Either way, we lost a tortured talent way too soon. Who knows what beauty we would have been provided with had he lived on another 50 years. It makes me sad whenever I contemplate it.
But there was much more of this exhibit to see. The true immersive experience, the one that you see in social media, is the big room where his works are projected on the walls and floor, and they have come to life. As I walked into this room, I found hundreds of people there, looking awed, sitting back in lounge chairs or stretched out on the floor as the images swirled and danced around them. The paintings interacted with one another. The trains in many of them trundled from one painting to the next. Birds flew. Boats floated past. This sensual delight was accompanied by beautiful, hypnotic music.
I never wanted to leave that room. It was magical. I imagined van Gogh lying there, observing his works in a way he never could have in life, as rudimentary motion picture shows didn’t come out until 5 years after his death. I think he’d have been rendered speechless like all of the rest of us. I would like to think he would finally feel vindicated in his profound talent.
No words can truly describe this room, so here are some videos for you.
After this profound experience, you kind of have to come back to reality slowly. To do this, you get to have a little art therapy. You enter a room where you can draw your own van Gogh masterpiece. The work covers the walls, and it was fun to look at the various interpretations. I’m including cropped photos of some of the color sheets in case you’d like to try this at home.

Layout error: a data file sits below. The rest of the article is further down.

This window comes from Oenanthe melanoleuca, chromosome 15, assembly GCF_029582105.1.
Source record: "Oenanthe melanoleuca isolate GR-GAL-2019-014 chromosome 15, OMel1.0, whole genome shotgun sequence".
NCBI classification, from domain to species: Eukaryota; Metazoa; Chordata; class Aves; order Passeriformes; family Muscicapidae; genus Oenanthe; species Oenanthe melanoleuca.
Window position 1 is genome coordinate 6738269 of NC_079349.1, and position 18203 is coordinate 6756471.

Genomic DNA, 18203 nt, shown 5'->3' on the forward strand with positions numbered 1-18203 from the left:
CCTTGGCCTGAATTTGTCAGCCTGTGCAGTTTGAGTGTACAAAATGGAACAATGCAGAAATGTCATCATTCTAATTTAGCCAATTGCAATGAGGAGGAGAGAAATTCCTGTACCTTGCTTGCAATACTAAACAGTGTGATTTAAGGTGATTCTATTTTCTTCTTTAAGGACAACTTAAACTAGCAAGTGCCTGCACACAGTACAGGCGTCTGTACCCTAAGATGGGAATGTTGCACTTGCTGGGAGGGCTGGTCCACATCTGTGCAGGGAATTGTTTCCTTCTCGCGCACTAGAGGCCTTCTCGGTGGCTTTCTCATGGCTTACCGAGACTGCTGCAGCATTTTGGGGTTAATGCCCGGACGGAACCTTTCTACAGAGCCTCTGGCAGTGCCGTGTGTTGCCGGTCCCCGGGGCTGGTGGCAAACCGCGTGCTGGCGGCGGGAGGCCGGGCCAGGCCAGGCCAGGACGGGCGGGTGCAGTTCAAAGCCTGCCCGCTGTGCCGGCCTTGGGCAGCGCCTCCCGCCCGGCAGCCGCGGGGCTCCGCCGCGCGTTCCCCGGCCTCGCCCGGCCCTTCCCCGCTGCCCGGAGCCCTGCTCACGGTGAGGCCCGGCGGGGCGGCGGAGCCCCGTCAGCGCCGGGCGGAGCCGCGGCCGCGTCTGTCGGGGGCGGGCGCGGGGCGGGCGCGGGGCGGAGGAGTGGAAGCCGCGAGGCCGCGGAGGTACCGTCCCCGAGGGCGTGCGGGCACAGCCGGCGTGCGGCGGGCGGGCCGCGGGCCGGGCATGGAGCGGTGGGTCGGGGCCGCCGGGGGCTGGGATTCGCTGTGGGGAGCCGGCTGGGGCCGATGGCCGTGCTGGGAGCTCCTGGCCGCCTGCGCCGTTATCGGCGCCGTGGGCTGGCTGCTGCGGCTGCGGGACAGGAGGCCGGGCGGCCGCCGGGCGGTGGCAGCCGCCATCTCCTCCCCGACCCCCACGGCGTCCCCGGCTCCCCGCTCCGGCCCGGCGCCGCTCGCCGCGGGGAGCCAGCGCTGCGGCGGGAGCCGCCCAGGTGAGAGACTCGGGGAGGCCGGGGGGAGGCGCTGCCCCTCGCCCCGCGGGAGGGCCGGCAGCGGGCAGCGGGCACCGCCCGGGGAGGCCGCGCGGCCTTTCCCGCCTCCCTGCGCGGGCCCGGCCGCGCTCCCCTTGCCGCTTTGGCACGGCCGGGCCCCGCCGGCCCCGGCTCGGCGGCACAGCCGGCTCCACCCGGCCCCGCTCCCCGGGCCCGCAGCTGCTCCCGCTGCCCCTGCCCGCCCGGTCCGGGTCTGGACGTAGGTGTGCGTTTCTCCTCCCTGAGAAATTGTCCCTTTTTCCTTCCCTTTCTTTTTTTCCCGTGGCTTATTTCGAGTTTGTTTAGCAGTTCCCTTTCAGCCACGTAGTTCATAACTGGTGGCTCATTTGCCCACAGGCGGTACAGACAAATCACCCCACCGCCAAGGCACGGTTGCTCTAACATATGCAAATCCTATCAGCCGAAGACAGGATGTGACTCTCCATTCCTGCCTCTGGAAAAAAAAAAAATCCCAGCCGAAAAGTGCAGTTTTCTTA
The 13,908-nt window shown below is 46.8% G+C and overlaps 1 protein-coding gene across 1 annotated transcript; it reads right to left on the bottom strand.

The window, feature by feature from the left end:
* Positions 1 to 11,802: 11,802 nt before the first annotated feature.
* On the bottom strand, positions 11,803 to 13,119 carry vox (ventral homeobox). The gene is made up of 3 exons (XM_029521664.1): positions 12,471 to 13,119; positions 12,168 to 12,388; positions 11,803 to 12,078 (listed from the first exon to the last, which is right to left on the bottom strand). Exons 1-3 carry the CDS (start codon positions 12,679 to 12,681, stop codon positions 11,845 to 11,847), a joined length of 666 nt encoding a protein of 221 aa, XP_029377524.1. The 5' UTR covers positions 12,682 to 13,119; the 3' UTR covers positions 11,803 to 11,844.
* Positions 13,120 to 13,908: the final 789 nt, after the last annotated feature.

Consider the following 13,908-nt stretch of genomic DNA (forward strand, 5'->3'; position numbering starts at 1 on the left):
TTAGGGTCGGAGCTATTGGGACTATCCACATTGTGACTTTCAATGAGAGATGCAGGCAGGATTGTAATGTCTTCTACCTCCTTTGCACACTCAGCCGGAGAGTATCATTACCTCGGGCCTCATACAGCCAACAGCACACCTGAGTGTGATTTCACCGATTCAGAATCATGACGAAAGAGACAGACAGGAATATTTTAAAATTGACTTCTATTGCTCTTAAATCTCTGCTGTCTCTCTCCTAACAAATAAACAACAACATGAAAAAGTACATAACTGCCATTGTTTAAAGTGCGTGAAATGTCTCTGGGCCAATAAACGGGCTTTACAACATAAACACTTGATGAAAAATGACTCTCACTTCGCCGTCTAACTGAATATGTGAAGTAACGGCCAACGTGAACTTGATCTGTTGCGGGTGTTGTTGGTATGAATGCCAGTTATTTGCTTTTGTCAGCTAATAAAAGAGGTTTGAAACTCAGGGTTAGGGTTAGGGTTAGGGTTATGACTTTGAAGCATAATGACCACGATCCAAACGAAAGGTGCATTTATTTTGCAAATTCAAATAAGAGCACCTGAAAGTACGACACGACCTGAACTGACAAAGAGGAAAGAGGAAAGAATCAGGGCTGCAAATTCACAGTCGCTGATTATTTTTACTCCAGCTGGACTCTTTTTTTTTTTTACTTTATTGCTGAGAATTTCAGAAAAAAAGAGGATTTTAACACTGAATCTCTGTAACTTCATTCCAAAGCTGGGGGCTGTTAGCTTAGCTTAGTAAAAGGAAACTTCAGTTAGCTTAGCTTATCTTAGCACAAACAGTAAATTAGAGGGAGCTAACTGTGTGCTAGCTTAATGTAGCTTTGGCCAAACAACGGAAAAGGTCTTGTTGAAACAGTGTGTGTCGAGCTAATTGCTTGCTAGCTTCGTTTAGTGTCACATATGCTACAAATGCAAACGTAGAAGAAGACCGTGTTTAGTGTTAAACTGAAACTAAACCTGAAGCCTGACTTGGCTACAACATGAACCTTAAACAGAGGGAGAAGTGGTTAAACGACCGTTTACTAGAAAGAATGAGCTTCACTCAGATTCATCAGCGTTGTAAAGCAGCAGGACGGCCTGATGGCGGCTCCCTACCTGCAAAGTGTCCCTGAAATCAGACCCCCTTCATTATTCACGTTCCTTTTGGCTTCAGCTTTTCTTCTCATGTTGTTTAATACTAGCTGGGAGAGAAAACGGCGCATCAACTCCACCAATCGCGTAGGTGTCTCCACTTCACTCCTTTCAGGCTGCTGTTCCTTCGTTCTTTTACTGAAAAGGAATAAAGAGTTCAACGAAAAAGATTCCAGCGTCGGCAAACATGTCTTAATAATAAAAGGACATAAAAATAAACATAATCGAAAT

Since DH and I had purchased the (highly recommended) VIP experience, we had an additional treat in store for us. It was a virtual reality walk through the town of Arles as it looked in van Gogh’s day, if the entire town had been created by him. It was sort of a day in the life of the painter.
This was my first authentic VR experience, and the minute I placed the visor over my eyes I was fascinated. It started in his iconic bedroom, and then you walk down the stairs and out into the streets of the town and the surrounding countryside. You can turn your head and look down side alleys, and look behind you at the retreating view. You even feel as though you might trip on the cobblestones if you’re not careful. It really felt intimate to me, like I walked with him and he was showing me the views that had inspired his work. Again, I didn’t want to leave.
But as with all things artistic, one eventually has to exit through the gift shop. I wondered what van Gogh would think of all the coffee mugs, key chains, umbrellas and magnets. Would he have laughed, or been flattered, or enraged by the trivialization? Impossible to know, now. I strongly suspect that if he has any ancestors, they are not seeing the profits.
Because we had VIP passes, we were also given a complimentary poster, shown here.